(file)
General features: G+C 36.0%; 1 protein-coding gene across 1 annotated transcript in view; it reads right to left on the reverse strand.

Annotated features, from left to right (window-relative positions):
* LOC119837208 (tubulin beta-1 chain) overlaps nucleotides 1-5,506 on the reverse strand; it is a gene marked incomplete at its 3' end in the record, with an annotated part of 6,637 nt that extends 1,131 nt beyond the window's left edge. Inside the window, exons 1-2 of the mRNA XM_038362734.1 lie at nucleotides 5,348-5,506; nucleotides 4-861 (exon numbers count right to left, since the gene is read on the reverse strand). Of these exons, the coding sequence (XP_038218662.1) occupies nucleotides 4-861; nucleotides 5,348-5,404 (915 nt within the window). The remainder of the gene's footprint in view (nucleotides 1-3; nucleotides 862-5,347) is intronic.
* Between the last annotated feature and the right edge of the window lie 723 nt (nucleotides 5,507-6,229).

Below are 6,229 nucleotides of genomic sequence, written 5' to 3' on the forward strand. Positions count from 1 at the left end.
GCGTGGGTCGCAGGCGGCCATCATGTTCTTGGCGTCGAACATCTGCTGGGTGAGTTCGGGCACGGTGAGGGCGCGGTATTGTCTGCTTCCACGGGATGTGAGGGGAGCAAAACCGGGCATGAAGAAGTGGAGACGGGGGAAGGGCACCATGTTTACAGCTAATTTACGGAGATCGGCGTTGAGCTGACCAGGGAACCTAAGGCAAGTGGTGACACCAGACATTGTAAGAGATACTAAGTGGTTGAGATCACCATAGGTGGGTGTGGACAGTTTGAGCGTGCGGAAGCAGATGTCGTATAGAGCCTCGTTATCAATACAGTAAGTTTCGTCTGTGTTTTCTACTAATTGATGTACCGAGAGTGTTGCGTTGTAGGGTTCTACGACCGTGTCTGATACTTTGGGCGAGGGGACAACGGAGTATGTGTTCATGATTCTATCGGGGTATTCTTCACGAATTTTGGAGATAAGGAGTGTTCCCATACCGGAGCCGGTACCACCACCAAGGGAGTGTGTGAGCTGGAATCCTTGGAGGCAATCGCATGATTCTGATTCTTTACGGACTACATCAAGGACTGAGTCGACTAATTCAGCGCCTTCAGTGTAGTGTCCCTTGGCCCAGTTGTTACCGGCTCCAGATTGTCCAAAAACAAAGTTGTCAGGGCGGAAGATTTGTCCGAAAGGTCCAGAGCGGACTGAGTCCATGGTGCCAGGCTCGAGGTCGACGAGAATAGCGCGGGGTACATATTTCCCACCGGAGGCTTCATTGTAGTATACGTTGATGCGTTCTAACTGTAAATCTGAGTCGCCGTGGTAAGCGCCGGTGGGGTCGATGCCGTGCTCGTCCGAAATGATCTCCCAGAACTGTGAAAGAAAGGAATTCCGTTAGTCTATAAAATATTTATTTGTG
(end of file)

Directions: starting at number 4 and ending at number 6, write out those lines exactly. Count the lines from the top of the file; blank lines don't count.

* Between the last annotated feature and the right edge of the window lie 723 nt (nucleotides 5,507-6,229).

Below are 6,229 nucleotides of genomic sequence, written 5' to 3' on the forward strand. Positions count from 1 at the left end.
GCGTGGGTCGCAGGCGGCCATCATGTTCTTGGCGTCGAACATCTGCTGGGTGAGTTCGGGCACGGTGAGGGCGCGGTATTGTCTGCTTCCACGGGATGTGAGGGGAGCAAAACCGGGCATGAAGAAGTGGAGACGGGGGAAGGGCACCATGTTTACAGCTAATTTACGGAGATCGGCGTTGAGCTGACCAGGGAACCTAAGGCAAGTGGTGACACCAGACATTGTAAGAGATACTAAGTGGTTGAGATCACCATAGGTGGGTGTGGACAGTTTGAGCGTGCGGAAGCAGATGTCGTATAGAGCCTCGTTATCAATACAGTAAGTTTCGTCTGTGTTTTCTACTAATTGATGTACCGAGAGTGTTGCGTTGTAGGGTTCTACGACCGTGTCTGATACTTTGGGCGAGGGGACAACGGAGTATGTGTTCATGATTCTATCGGGGTATTCTTCACGAATTTTGGAGATAAGGAGTGTTCCCATACCGGAGCCGGTACCACCACCAAGGGAGTGTGTGAGCTGGAATCCTTGGAGGCAATCGCATGATTCTGATTCTTTACGGACTACATCAAGGACTGAGTCGACTAATTCAGCGCCTTCAGTGTAGTGTCCCTTGGCCCAGTTGTTACCGGCTCCAGATTGTCCAAAAACAAAGTTGTCAGGGCGGAAGATTTGTCCGAAAGGTCCAGAGCGGACTGAGTCCATGGTGCCAGGCTCGAGGTCGACGAGAATAGCGCGGGGTACATATTTCCCACCGGAGGCTTCATTGTAGTATACGTTGATGCGTTCTAACTGTAAATCTGAGTCGCCGTGGTAAGCGCCGGTGGGGTCGATGCCGTGCTCGTCCGAAATGATCTCCCAGAACTGTGAAAGAAAGGAATTCCGTTAGTCTATAAAATATTTATTTGTG